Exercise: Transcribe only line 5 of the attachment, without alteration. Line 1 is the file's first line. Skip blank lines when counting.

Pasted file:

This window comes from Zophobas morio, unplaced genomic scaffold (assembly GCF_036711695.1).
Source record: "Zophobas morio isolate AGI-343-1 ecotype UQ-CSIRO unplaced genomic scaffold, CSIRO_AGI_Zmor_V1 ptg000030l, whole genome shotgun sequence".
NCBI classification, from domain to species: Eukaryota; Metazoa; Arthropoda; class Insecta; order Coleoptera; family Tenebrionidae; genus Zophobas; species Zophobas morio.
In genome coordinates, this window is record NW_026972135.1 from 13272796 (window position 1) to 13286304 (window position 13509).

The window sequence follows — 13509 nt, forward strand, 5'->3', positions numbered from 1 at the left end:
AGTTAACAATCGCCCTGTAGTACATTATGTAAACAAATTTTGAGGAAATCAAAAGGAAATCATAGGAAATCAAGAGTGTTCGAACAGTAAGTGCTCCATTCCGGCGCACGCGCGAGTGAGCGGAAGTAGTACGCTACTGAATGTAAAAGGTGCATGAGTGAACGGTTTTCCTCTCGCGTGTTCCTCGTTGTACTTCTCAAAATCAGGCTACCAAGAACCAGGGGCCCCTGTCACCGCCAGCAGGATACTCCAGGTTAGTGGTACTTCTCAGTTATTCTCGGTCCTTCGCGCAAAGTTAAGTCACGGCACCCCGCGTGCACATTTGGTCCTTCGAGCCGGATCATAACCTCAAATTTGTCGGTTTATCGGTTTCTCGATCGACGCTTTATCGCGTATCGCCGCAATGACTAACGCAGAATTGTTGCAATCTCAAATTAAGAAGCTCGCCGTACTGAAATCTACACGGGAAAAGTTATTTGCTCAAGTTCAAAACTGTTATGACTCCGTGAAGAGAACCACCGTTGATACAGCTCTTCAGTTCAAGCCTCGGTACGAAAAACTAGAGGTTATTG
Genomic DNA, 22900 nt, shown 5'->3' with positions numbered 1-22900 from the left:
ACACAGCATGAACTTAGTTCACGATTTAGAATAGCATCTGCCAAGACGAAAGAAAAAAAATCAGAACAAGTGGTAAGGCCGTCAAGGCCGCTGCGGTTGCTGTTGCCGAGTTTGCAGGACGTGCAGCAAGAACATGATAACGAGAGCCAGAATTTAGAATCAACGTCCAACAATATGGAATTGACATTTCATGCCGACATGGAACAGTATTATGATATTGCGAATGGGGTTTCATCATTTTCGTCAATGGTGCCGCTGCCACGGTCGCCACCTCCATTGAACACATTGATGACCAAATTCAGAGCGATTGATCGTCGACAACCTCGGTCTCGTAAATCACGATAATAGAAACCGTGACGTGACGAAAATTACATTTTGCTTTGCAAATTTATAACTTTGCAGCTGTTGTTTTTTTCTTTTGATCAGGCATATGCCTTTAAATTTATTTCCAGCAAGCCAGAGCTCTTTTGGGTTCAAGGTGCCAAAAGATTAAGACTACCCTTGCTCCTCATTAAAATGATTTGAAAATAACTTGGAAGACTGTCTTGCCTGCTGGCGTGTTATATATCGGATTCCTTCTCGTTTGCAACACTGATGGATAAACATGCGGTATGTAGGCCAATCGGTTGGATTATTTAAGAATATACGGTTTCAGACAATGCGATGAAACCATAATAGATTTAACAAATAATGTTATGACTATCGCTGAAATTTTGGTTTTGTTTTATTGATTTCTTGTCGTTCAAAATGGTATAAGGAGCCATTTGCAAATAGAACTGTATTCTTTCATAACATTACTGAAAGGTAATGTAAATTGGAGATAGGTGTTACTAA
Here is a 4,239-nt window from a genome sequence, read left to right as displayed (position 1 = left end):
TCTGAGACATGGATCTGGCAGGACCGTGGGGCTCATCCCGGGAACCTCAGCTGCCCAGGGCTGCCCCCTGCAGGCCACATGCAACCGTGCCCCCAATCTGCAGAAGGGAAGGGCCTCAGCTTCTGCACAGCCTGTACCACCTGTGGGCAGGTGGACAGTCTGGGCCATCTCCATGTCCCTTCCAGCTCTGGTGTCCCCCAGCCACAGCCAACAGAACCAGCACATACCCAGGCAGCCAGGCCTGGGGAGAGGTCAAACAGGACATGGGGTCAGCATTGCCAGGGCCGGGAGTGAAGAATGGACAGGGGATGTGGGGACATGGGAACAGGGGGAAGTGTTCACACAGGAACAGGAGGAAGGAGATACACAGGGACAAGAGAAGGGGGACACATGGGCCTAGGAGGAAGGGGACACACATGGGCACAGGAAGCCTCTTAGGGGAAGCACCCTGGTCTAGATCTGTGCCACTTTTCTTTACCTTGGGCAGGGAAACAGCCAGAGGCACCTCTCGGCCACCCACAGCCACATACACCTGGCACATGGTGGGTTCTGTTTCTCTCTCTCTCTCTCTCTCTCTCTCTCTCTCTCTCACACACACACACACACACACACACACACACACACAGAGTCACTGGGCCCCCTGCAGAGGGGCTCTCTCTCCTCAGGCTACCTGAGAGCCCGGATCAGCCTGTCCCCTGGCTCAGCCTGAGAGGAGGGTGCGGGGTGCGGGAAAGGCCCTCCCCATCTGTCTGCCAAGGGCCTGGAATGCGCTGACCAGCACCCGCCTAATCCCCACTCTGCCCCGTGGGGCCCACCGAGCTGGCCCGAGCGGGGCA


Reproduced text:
The window sequence follows — 13509 nt, forward strand, 5'->3', positions numbered from 1 at the left end: